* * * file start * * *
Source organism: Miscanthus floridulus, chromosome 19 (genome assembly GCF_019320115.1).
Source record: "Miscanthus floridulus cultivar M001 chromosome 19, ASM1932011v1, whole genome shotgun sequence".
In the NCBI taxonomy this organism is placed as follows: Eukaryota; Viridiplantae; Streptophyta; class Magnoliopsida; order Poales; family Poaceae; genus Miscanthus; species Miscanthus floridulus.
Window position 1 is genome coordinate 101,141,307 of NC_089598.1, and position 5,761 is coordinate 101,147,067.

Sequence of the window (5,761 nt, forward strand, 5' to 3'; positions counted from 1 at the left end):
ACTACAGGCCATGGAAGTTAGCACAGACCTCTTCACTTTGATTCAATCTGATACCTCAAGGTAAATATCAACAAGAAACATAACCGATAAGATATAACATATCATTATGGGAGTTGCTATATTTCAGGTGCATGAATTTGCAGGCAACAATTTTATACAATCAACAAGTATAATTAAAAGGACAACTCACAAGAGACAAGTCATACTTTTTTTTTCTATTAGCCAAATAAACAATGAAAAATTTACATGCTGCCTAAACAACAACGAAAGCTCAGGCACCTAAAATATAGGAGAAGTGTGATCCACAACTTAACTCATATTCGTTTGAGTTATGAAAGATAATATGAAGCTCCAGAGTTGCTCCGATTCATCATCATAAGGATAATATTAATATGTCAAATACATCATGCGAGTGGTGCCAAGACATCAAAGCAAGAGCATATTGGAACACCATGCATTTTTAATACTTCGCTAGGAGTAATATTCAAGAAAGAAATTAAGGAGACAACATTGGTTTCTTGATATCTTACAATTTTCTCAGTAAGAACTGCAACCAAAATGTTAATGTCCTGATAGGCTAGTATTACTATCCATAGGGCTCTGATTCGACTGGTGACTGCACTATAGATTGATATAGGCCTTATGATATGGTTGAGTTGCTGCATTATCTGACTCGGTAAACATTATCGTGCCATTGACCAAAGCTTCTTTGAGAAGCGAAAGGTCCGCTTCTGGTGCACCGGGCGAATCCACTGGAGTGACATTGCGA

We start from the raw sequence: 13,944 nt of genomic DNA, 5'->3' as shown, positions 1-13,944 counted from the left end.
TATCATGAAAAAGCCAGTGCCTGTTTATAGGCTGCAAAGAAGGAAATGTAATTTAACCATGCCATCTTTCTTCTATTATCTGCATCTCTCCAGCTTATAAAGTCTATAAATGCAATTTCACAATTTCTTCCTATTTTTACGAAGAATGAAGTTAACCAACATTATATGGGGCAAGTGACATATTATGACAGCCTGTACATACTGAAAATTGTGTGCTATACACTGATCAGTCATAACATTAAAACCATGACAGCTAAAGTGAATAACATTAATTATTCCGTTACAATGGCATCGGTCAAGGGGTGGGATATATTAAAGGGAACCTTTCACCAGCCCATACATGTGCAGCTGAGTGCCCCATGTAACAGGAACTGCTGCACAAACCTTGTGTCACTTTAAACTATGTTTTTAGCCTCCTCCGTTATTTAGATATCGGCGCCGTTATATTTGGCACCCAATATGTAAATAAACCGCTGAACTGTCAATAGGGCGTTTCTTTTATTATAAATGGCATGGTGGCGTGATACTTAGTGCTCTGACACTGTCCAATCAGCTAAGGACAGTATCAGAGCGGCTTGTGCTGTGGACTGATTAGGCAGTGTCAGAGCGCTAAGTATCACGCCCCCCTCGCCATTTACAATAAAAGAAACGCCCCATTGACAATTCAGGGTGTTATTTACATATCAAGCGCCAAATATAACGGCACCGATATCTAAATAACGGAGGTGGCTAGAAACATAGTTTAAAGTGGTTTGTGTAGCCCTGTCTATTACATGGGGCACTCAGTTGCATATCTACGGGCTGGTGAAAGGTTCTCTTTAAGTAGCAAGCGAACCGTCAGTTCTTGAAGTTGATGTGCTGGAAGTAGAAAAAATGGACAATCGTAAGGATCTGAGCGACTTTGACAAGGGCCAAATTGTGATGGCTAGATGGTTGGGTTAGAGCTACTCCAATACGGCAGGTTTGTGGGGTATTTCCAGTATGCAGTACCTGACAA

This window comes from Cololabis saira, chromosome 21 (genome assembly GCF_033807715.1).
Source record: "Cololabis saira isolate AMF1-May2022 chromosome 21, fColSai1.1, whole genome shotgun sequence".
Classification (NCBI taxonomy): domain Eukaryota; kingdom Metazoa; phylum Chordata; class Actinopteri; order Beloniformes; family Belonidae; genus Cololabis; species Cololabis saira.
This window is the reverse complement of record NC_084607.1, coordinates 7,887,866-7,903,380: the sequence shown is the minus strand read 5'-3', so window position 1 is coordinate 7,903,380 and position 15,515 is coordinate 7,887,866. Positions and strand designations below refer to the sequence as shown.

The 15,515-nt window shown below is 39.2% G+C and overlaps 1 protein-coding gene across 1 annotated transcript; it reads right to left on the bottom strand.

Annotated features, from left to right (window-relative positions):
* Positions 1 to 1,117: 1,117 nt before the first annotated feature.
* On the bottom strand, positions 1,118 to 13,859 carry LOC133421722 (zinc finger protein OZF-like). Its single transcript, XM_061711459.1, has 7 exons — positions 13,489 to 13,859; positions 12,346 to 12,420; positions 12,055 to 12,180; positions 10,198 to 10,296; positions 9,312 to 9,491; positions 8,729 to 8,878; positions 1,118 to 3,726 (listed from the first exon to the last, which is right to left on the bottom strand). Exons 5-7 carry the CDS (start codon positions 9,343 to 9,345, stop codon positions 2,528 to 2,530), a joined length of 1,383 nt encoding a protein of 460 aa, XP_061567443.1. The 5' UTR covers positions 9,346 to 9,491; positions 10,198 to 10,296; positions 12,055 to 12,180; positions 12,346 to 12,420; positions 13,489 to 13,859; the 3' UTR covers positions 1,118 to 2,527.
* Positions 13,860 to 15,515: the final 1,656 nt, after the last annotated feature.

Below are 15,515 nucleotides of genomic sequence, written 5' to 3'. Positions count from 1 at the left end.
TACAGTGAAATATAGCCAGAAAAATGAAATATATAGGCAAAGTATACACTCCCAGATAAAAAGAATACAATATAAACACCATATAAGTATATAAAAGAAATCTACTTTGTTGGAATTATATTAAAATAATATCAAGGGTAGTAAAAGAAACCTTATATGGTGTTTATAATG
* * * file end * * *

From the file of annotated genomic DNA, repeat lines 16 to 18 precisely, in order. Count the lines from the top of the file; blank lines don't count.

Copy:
* On the bottom strand, positions 1,118 to 13,859 carry LOC133421722 (zinc finger protein OZF-like). Its single transcript, XM_061711459.1, has 7 exons — positions 13,489 to 13,859; positions 12,346 to 12,420; positions 12,055 to 12,180; positions 10,198 to 10,296; positions 9,312 to 9,491; positions 8,729 to 8,878; positions 1,118 to 3,726 (listed from the first exon to the last, which is right to left on the bottom strand). Exons 5-7 carry the CDS (start codon positions 9,343 to 9,345, stop codon positions 2,528 to 2,530), a joined length of 1,383 nt encoding a protein of 460 aa, XP_061567443.1. The 5' UTR covers positions 9,346 to 9,491; positions 10,198 to 10,296; positions 12,055 to 12,180; positions 12,346 to 12,420; positions 13,489 to 13,859; the 3' UTR covers positions 1,118 to 2,527.
* Positions 13,860 to 15,515: the final 1,656 nt, after the last annotated feature.

Below are 15,515 nucleotides of genomic sequence, written 5' to 3'. Positions count from 1 at the left end.